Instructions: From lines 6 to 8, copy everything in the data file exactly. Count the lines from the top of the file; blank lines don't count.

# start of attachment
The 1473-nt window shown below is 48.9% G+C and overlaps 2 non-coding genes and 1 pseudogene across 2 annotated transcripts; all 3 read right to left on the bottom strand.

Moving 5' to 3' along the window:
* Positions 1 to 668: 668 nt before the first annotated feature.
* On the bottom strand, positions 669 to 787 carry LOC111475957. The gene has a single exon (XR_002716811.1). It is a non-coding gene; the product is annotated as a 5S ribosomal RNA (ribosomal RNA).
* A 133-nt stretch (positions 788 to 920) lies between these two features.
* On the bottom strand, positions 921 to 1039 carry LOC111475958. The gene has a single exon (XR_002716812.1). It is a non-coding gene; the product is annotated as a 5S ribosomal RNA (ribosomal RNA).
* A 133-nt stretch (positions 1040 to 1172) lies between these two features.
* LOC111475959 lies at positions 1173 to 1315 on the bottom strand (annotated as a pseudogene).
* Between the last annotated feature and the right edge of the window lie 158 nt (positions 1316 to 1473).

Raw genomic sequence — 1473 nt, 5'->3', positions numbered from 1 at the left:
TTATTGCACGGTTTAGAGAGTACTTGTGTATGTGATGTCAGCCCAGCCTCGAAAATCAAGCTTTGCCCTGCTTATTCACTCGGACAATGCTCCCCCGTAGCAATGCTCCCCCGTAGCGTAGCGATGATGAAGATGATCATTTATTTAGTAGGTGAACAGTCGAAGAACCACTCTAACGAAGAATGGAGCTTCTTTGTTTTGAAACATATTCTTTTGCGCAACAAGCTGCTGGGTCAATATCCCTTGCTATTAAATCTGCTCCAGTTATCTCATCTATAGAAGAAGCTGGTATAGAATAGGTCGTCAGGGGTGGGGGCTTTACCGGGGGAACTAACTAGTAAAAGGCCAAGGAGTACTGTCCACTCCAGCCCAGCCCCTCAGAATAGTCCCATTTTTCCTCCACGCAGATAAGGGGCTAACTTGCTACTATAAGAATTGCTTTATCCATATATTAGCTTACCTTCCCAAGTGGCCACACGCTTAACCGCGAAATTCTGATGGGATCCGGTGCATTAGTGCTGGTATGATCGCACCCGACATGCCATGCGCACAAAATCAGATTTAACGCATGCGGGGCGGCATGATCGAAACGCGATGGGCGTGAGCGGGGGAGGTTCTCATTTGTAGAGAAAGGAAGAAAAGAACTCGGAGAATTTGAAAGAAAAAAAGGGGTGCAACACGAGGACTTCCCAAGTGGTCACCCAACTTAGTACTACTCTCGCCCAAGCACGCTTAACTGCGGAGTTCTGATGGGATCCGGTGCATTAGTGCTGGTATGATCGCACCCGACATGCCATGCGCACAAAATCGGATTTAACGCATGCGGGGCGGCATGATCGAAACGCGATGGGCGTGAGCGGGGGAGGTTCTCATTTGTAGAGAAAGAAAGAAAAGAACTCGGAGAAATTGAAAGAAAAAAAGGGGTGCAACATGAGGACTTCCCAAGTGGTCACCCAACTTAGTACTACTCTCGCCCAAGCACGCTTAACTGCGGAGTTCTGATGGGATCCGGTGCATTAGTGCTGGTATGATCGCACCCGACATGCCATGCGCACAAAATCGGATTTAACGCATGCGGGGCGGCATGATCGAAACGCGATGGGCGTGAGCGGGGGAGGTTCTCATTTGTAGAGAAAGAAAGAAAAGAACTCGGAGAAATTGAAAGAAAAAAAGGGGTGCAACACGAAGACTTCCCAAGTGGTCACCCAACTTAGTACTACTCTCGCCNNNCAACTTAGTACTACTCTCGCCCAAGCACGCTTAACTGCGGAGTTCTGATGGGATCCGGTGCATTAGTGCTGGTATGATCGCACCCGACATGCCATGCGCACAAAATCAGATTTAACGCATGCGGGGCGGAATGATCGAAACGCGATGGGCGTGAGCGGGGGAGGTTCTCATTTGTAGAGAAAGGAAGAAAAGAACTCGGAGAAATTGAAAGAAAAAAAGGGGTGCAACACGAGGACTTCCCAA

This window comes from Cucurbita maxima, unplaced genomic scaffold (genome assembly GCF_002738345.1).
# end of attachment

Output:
* On the bottom strand, positions 921 to 1039 carry LOC111475958. The gene has a single exon (XR_002716812.1). It is a non-coding gene; the product is annotated as a 5S ribosomal RNA (ribosomal RNA).
* A 133-nt stretch (positions 1040 to 1172) lies between these two features.
* LOC111475959 lies at positions 1173 to 1315 on the bottom strand (annotated as a pseudogene).